This month we talk about: The Culinary Alphabet…The Letter J..
are primarily made of sugar with a jelly inside a candy shell…There are some awesome flavours…Tabasco Flavour, Chilli Mango, Marguerita and some beautiful fruity flavours…Cringe-worthy flavours like Earthworm, Earwax and vomit are for me a No No! But I suppose for Halloween revellers they will be on someone’s list…
Those who know this lady knows that she loves her hot peppers and these are no exception to this…Jalapeno Peppers on a Pizza or in a chilli …Pickled with carrots was a new one on me until about 18 months ago when someone I met who came from Texas gave me this recipe …I am addicted to them as are the men in this household lovely as a little spicy nibble as one passes the fridge or with some cheese and biscuits as a little snack with a beer…
They are also lovely added to pickled eggs or stuffed with cream cheese and bacon…
Pickled Jalapeno Peppers.
This recipe was given to me by a Texan friend and it has carrots in the jalapenos something I hadn’t thought of. His mum’s recipe and they are the best ones. The carrots taste lovely pickled with the jalapenos.
- 10 large Jalapenos sliced into rings.
- 1/2 to 1 carrot sliced into rings.
3/4 cup of water.
- 3/4 cup of distilled white vinegar.
- 3 tbsp white sugar.
- 1 tbsp salt.
- 1 clove garlic crushed.
- 1/2 tsp oregano.
Let’s get Pickling
Combine water, vinegar, sugar, salt, garlic and oregano in a saucepan over a high heat. Bring to the boil.
Add carrots bring back to boil and lower heat slightly, cook for 5 minutes. Stir in Jalapenos and remove the pan from heat. Allow to cool for about 10 minutes.
Pack carrots and Jalapenos in sterilised jars using tongs. Cover with vinegar mix or put in a sterilised storage container and keep in the refrigerator.
Jamaican Jerk Seasoning
I was gifted this recipe many years ago when we visited Jamaica for our daughter’s wedding… Think Steel Drums on a beach…Beautiful and our guide whose was a huge man going by the name of Wolf… Gave us the best tours of the island and some recipes from the lovely food his wife cooked for us one night a holiday to remember …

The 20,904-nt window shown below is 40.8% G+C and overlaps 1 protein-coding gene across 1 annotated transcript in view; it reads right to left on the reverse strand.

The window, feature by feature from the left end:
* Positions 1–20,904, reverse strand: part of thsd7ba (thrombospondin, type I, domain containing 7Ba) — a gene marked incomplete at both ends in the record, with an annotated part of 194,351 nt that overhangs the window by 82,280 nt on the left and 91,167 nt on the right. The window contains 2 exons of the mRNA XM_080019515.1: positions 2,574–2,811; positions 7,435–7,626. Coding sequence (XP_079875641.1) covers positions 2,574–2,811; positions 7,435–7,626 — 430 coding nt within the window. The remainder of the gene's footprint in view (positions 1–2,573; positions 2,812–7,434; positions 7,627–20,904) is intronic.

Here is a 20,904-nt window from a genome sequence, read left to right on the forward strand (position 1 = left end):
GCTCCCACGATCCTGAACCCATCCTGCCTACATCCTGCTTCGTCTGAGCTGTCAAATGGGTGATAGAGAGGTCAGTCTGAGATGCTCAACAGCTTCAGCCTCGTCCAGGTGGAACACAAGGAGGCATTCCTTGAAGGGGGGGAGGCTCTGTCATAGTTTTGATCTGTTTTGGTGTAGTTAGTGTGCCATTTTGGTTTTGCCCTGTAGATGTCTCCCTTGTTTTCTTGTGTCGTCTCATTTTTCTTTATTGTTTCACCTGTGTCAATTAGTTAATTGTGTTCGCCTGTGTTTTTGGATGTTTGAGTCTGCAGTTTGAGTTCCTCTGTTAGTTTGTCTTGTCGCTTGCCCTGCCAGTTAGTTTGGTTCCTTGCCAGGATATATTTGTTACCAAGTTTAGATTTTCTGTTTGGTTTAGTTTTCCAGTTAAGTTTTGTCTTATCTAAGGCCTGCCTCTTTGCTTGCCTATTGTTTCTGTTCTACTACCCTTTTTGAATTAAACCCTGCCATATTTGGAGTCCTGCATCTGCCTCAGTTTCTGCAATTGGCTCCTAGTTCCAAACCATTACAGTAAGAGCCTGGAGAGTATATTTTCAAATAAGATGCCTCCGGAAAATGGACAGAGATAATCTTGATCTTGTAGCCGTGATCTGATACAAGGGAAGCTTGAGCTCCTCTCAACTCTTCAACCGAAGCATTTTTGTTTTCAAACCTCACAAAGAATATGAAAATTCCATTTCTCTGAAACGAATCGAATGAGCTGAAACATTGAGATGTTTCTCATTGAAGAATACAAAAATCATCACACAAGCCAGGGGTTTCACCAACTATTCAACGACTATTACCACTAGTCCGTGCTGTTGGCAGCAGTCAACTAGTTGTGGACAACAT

- 1 tablespoon onion flakes.
- 2 teaspoons ground thyme.
- 1 teaspoon dried parsley.
- 1 teaspoon ground allspice.
- 1⁄4 teaspoon ground cinnamon.
- 1 teaspoon ground black pepper.
- 1⁄2 teaspoon cayenne pepper.
- 1 teaspoon paprika.
Mix together and store in an airtight container.
Beautifully handcrafted green tea leaves…An exquisite tea…
Since living here I have learnt how to brew green tea properly and these pearls are a treat a beautiful tea…
The primary flavour in gin and they also make a lovely rich sauce and pair very well with venison.
Jasmine Rice… Thai jasmine rice is the long grain rice which is well known for its fragrance and taste all around the world. Thai jasmine rice is one of the main export products of the central and northeastern of Thailand. Because of the most suitable geographic location, Thailand can grow the best quality and unique jasmine rice.
Thai Jasmine rice is also known as Thai Hom Mali rice, Thai Jasmine Rice and Thai Fragrant Rice…
Jambalaya… Is a one-pot recipe of chicken, sausage, shrimp and rice which has its roots in the Creole community.
The first is Creole jambalaya (also called “red jambalaya“). First, meat is added to the trinity of celery, peppers, and onions; the meat is usually chicken and sausage such as andouille or smoked sausage. Next vegetables and tomatoes are added to cook, followed by seafood.
This recipe is a quick Jambalaya without the seafood but you could add at the end if required as seafood requires little cooking.
- 1 tbsp olive oil
- 2 pounds boneless, skinless chicken thighs, cut into 1 1/2-inch cubes
- 1 pound smoked sausage, cut into 1-inch pieces
- 1 large white onion, chopped (about 2 cups)